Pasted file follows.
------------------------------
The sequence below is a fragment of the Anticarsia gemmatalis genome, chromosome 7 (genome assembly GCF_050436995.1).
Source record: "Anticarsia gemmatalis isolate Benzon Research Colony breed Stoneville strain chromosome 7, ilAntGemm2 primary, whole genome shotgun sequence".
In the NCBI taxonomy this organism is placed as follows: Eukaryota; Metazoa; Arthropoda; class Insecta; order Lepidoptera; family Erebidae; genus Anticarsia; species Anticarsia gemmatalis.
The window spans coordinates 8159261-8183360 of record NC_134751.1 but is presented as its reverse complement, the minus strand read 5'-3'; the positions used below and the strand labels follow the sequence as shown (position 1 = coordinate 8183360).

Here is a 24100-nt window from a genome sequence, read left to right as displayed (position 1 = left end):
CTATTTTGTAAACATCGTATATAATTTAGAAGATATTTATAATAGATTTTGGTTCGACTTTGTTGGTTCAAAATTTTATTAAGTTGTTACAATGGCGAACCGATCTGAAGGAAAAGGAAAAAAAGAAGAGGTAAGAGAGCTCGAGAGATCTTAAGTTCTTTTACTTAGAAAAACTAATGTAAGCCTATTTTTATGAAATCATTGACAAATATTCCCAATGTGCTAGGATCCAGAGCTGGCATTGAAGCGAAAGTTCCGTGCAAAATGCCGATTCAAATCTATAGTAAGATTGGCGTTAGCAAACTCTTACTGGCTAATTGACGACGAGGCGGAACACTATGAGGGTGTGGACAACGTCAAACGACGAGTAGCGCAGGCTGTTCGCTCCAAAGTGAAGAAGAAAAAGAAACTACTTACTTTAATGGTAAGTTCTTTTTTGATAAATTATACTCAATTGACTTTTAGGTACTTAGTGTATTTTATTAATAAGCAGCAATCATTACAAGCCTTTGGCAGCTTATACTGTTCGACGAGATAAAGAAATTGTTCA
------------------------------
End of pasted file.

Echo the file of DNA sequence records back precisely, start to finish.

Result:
The sequence below is a fragment of the Anticarsia gemmatalis genome, chromosome 7 (genome assembly GCF_050436995.1).
Source record: "Anticarsia gemmatalis isolate Benzon Research Colony breed Stoneville strain chromosome 7, ilAntGemm2 primary, whole genome shotgun sequence".
In the NCBI taxonomy this organism is placed as follows: Eukaryota; Metazoa; Arthropoda; class Insecta; order Lepidoptera; family Erebidae; genus Anticarsia; species Anticarsia gemmatalis.
The window spans coordinates 8159261-8183360 of record NC_134751.1 but is presented as its reverse complement, the minus strand read 5'-3'; the positions used below and the strand labels follow the sequence as shown (position 1 = coordinate 8183360).

Here is a 24100-nt window from a genome sequence, read left to right as displayed (position 1 = left end):
CTATTTTGTAAACATCGTATATAATTTAGAAGATATTTATAATAGATTTTGGTTCGACTTTGTTGGTTCAAAATTTTATTAAGTTGTTACAATGGCGAACCGATCTGAAGGAAAAGGAAAAAAAGAAGAGGTAAGAGAGCTCGAGAGATCTTAAGTTCTTTTACTTAGAAAAACTAATGTAAGCCTATTTTTATGAAATCATTGACAAATATTCCCAATGTGCTAGGATCCAGAGCTGGCATTGAAGCGAAAGTTCCGTGCAAAATGCCGATTCAAATCTATAGTAAGATTGGCGTTAGCAAACTCTTACTGGCTAATTGACGACGAGGCGGAACACTATGAGGGTGTGGACAACGTCAAACGACGAGTAGCGCAGGCTGTTCGCTCCAAAGTGAAGAAGAAAAAGAAACTACTTACTTTAATGGTAAGTTCTTTTTTGATAAATTATACTCAATTGACTTTTAGGTACTTAGTGTATTTTATTAATAAGCAGCAATCATTACAAGCCTTTGGCAGCTTATACTGTTCGACGAGATAAAGAAATTGTTCA